Want to make super-fast gains in your fitness program? Consider hiring a personal trainer. The right one can educate, cheer-lead, challenge and motivate you toward rapid progress. And if you choose a dud—well, let’s just say you can waste a lot of money in no time.
In my gym adventures over the past 30 years, I’ve seen a lot of trainers, and I’d categorize many of them as duds. They’re doing the same trendy and often pointless exercises with everyone they train. They’re not really pushing their clients. They’re merely going through the motions.
So how can you increase the odds of hiring an effective trainer? These six strategies can help:
1. Make sure she has a worthwhile certification. Having a certification doesn’t guarantee your trainer is good, but it’s a place to start. At minimum, a fitness professional with a current certification ought to be familiar with the latest in exercise science and should be able to train you safely. Keep in mind that some credentialing organizations offer certification to people who have taken a weekend course. Others—including those listed below—are a lot more picky.
These four organizations provide the most rigorous training, in my opinion, and all of their certifications are accredited by the National Commission for Certifying Agencies.
–The American College of Sports Medicine offers a CPT (certified personal trainer) credential—the gold standard for well-rounded personal trainers—and numerous advanced certifications.
–The National Strength and Conditioning Association is the premier organization for trainers who want special expertise in resistance training. Top credential is the Certified Strength and Conditioning Specialist; the organization also offers a CPT.
–The American Council on Exercise certifies CPTs, health coaches and group fitness instructors.
–The National Academy of Sports Medicine certifies CPTs and offers various specialist credentials.
2. Hire the right kind of experience. Yes, you want someone with a few clients under her belt—but it’s also important to choose a trainer with experience in the areas where you most need help. In your initial interview, ask questions about her areas of expertise to make sure they match your needs. For example, if you’re training for a better triathlon time, you probably don’t want someone whose focus is powerlifting. And if you’re 60-something and have high blood pressure, you want to know that your trainer has worked with older clients.
3. Get a trainer who cares about your goals. During your first conversation, a superior trainer takes the time to learn about you and what you want. She doesn’t make judgments based on your age or appearance. Are you interested in losing 20 pounds, being able to squat twice your body weight, running a marathon, increasing your bone density, eliminating back pain or becoming more flexible? The right trainer helps you get where you want to go.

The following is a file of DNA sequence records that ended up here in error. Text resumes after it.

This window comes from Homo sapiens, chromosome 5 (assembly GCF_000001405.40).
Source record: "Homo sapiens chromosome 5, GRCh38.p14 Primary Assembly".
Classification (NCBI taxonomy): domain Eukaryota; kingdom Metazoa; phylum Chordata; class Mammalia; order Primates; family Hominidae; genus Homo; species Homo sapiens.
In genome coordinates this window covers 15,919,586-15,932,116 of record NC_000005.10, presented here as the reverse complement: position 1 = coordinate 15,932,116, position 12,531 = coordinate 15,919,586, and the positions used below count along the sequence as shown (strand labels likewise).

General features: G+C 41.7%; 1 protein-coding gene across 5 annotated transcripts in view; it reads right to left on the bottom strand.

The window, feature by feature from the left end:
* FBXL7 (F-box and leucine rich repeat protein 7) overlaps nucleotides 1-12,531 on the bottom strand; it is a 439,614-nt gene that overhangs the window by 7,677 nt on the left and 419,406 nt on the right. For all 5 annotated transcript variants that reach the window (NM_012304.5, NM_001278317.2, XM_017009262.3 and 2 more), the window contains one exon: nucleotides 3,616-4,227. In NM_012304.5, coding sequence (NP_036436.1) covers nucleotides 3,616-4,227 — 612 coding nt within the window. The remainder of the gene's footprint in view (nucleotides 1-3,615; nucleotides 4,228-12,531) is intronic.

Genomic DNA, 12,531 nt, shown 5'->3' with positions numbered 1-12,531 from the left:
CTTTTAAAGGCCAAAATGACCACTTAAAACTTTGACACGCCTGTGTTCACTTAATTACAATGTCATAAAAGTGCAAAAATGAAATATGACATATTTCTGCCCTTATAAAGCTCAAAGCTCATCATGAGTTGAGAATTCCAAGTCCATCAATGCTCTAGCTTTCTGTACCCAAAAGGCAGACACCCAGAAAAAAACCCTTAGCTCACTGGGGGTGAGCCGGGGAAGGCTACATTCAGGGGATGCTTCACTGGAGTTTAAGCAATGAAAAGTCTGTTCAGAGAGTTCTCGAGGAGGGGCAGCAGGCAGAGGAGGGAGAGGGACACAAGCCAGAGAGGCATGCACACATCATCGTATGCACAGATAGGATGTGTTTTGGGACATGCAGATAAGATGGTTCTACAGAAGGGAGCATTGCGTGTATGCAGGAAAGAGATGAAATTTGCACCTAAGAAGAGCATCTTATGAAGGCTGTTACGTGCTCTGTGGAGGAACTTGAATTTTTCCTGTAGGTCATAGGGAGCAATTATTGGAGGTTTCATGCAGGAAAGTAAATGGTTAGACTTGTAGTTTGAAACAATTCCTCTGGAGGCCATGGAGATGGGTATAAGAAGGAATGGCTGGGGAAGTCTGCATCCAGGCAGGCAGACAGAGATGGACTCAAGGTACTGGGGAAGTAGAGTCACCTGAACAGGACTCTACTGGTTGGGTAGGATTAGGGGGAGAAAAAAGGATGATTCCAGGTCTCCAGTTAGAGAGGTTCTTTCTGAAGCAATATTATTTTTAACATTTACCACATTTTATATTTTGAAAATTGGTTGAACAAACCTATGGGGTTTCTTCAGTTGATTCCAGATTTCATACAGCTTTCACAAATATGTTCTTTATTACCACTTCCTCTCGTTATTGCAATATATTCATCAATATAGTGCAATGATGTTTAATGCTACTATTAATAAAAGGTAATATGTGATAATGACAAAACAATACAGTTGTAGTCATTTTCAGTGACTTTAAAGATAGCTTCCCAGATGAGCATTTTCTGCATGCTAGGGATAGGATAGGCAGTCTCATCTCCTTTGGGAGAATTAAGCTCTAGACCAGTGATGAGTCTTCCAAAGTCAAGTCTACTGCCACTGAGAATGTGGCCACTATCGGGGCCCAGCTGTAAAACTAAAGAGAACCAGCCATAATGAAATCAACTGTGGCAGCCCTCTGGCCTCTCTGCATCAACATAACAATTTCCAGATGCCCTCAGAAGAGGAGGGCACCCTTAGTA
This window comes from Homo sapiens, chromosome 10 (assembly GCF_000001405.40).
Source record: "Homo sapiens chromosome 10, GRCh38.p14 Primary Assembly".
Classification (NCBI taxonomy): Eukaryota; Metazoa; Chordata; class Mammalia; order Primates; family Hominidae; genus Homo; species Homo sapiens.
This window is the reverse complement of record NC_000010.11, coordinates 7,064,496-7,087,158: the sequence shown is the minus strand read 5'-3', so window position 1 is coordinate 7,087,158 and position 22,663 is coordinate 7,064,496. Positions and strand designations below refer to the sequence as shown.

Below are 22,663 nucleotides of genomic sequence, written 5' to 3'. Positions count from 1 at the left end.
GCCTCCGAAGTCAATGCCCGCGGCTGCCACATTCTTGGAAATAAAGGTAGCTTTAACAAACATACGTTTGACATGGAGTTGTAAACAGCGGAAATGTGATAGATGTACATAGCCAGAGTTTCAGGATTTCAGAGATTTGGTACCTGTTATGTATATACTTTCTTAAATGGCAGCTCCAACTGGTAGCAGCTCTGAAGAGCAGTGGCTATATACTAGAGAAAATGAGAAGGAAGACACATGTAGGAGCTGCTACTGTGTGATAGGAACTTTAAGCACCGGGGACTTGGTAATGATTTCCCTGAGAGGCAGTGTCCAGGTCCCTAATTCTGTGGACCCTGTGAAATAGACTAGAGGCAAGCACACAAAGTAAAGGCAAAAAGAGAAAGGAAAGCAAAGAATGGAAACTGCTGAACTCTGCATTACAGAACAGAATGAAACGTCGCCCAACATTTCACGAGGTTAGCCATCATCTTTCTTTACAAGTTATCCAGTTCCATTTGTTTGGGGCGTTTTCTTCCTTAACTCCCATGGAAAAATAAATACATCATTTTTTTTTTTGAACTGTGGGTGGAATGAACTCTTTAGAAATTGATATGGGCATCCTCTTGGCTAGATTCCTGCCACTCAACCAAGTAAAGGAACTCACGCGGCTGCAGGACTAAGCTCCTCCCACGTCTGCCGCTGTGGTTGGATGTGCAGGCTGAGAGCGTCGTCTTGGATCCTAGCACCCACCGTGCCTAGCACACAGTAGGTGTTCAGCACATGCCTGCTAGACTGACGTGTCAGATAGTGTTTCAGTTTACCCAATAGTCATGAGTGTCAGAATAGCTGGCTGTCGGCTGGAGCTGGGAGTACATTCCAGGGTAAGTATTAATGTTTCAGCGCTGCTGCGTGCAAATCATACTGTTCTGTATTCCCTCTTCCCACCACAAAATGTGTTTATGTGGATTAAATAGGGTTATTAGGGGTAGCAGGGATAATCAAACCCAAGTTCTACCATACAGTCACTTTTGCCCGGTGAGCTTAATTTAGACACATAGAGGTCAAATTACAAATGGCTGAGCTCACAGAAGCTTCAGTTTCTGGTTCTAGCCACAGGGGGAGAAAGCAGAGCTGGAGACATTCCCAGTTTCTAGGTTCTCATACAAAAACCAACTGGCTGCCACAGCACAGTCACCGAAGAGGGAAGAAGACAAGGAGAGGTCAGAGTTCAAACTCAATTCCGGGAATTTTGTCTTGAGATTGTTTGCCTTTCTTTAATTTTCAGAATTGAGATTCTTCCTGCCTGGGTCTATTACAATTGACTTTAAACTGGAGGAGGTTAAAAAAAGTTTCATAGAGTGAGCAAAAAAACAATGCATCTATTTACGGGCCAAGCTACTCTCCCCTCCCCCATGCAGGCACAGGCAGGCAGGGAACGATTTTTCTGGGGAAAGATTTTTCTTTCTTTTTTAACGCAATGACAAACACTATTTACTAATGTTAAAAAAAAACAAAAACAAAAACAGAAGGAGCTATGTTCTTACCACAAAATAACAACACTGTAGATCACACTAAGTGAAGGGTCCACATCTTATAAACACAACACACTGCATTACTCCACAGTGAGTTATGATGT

Depressing true story: Two friends of mine joined a gym a few years ago to lose weight and improve their strength. During their initial meeting with the owner—before they’d even had a chance to discuss their goals—he looked them over and commented to one of his trainers, “They’re interested in mobility.” In other words, because they were in their 50s, he assumed they couldn’t possibly have aspirations beyond being able to get out of a chair. Complete fail!
4. Schedule a “trial marriage.” If you get positive signals from a trainer during the initial consultation, ask to book one or two sessions before you commit to a package. Those sessions may cost more per hour, but a “trial marriage” could help you avoid making a long-term commitment that’s bound to fail. During the initial sessions, assess whether the trainer does a good job of
–demonstrating the safe performance of all exercises
–explaining why she’s programmed specific moves (e.g., to improve strength, cardio endurance, muscular endurance, flexibility and/or balance) and
If she does—and you enjoy working with her—you may have a winner.
5. Insist on the trainer’s full attention. A girlfriend of mine tells me that her trainer often talks on the phone during their sessions, chats with employees or other customers, and frequently checks his watch. That’s not only rude—it’s also dangerous. When your trainer is on the clock, you deserve her full attention. If you don’t get it, fire her.
6. Make sure you’re protected. An intelligent trainer will inquire about your medical history to make sure she knows about any health issues you have and to ensure that you’re fit to undergo strenuous exercise. Along those lines, you may be asked to fill out a Physical Activity Readiness Questionnaire, or PAR-Q. Answer fully so your trainer has all the details she needs to take good care of you.
If you answer yes to one or more questions (e.g., “Do you feel pain in your chest when you do physical activity?”), your trainer should require medical clearance before working with you.
Finally, good independent trainers carry liability insurance to protect themselves and you. Make sure anyone you hire is covered.
Finding a trainer
Personal recommendations are the best way to start looking for a fitness professional. But if no one you know can recommend a good one, check the listings on the IDEA Health & Fitness Association website. Each trainer profile indicates whether the pro is certified and whether the certification is accredited by the NCCA.
What kind of experience—good or bad—have you had with personal trainers? Let me know in the comment box below.